Berlinger and Sinofsky, who met while working at Maysles Films, the company run by nonfiction pioneers Albert and David Maysles, traveled to West Memphis at the behest of HBO Documentary Films President Sheila Nevins to cover what they thought would be a story about small-town kids gone horribly awry. “We thought we were making a film about guilty teenagers,” Berlinger recalled, “kind of a real-life ‘River’s Edge.’ ” But even though investigators eventually extracted a confession from Misskelley, whose IQ placed him just on the cusp of mental retardation, it became apparent that the prosecution’s case rested heavily on exploiting the supposed links between anti-conformist attitudes and deviant behavior.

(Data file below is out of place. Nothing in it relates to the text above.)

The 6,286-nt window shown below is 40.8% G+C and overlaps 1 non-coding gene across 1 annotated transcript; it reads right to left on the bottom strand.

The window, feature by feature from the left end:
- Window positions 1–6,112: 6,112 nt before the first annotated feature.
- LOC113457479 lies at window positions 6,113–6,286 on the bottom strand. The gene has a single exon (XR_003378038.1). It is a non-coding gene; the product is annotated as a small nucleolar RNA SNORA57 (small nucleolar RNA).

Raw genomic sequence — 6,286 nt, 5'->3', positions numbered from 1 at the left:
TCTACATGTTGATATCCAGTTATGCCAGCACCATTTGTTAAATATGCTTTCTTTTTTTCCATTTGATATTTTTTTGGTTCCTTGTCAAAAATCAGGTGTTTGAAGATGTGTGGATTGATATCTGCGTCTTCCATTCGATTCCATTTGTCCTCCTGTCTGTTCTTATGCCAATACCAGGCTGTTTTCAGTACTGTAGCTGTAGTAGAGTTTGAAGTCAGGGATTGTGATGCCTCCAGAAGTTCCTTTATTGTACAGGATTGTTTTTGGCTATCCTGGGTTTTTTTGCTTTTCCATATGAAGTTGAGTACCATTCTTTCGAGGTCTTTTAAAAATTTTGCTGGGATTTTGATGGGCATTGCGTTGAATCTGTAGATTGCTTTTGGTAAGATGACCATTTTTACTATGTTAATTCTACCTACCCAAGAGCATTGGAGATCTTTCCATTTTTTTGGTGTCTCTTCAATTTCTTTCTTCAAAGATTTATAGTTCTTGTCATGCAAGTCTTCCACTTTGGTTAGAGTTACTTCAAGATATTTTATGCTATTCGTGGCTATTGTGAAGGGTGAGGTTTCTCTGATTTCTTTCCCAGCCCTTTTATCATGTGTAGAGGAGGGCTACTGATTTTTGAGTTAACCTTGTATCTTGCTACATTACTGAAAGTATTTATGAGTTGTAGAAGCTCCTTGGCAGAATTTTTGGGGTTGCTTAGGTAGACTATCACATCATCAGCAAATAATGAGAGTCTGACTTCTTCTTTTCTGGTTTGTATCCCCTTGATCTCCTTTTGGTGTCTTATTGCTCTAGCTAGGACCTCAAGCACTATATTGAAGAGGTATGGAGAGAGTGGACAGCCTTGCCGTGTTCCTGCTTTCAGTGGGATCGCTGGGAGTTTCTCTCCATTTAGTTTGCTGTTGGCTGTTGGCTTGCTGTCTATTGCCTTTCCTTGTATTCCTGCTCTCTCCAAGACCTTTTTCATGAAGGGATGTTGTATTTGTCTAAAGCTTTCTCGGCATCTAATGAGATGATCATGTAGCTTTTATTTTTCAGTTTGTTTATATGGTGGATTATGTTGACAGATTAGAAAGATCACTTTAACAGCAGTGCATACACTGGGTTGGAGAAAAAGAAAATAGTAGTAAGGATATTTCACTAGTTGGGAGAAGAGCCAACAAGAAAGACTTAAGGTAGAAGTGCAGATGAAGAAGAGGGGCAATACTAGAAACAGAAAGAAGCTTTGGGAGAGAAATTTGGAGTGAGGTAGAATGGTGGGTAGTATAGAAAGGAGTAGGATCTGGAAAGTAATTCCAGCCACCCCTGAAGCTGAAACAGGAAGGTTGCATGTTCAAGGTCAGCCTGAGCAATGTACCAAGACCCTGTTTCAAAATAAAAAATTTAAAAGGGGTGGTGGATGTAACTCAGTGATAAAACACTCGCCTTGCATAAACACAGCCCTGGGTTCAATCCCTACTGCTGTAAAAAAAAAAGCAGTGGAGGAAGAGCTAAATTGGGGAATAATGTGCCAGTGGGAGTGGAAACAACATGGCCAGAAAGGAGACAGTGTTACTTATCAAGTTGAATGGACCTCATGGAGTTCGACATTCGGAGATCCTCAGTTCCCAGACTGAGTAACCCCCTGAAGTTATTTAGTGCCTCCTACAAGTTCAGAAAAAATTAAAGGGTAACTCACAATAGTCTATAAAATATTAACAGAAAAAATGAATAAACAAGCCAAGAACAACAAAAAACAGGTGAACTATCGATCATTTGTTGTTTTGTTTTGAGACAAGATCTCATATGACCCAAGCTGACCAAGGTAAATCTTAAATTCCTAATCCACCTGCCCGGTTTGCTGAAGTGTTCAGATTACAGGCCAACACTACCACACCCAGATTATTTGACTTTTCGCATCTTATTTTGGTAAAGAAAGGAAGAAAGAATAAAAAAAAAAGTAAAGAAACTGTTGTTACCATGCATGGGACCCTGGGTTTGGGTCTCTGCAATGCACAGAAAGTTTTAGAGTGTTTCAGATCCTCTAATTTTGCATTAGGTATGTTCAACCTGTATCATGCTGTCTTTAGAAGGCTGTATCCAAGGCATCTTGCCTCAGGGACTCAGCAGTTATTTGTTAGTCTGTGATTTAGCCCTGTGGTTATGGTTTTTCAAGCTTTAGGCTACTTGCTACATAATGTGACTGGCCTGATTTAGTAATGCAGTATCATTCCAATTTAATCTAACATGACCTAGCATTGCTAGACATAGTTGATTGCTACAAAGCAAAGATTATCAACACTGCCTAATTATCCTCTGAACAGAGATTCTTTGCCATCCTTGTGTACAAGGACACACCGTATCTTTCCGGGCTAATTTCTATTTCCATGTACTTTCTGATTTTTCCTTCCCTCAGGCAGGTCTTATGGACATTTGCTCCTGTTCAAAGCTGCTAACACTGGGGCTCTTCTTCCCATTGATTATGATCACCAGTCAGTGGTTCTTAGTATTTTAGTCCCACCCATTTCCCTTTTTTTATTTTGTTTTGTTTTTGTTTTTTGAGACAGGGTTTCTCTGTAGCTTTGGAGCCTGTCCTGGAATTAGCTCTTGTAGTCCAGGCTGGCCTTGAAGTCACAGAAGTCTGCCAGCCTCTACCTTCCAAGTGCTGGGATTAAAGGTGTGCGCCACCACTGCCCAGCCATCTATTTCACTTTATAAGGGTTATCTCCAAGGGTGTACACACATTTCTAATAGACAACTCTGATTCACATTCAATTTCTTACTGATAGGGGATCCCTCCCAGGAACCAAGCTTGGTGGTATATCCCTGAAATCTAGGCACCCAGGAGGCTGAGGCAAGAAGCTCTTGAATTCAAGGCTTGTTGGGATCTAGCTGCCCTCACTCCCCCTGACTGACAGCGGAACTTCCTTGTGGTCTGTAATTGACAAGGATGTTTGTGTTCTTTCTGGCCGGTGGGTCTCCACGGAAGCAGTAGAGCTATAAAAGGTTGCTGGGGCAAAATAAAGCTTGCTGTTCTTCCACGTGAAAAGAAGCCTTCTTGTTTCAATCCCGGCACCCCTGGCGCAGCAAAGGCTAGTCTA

Beginning with the members of Metallica, who uncharacteristically allowed their songs to be used in the “Paradise Lost” films, the cause of the West Memphis Three (as they came to be known) was taken to heart by such high-profile figures as Pearl Jam’s Eddie Vedder and the Dixie Chicks’ Natalie Maines, as well as many other, less famous figures who identified with being stigmatized for failing to fit in. Although Berlinger and Sinofsky weren’t officially part of Save the West Memphis Three, the way their film helped galvanize the movement profoundly affected the decision to keep following the case, as well as the form of the films that followed.
Change in attitude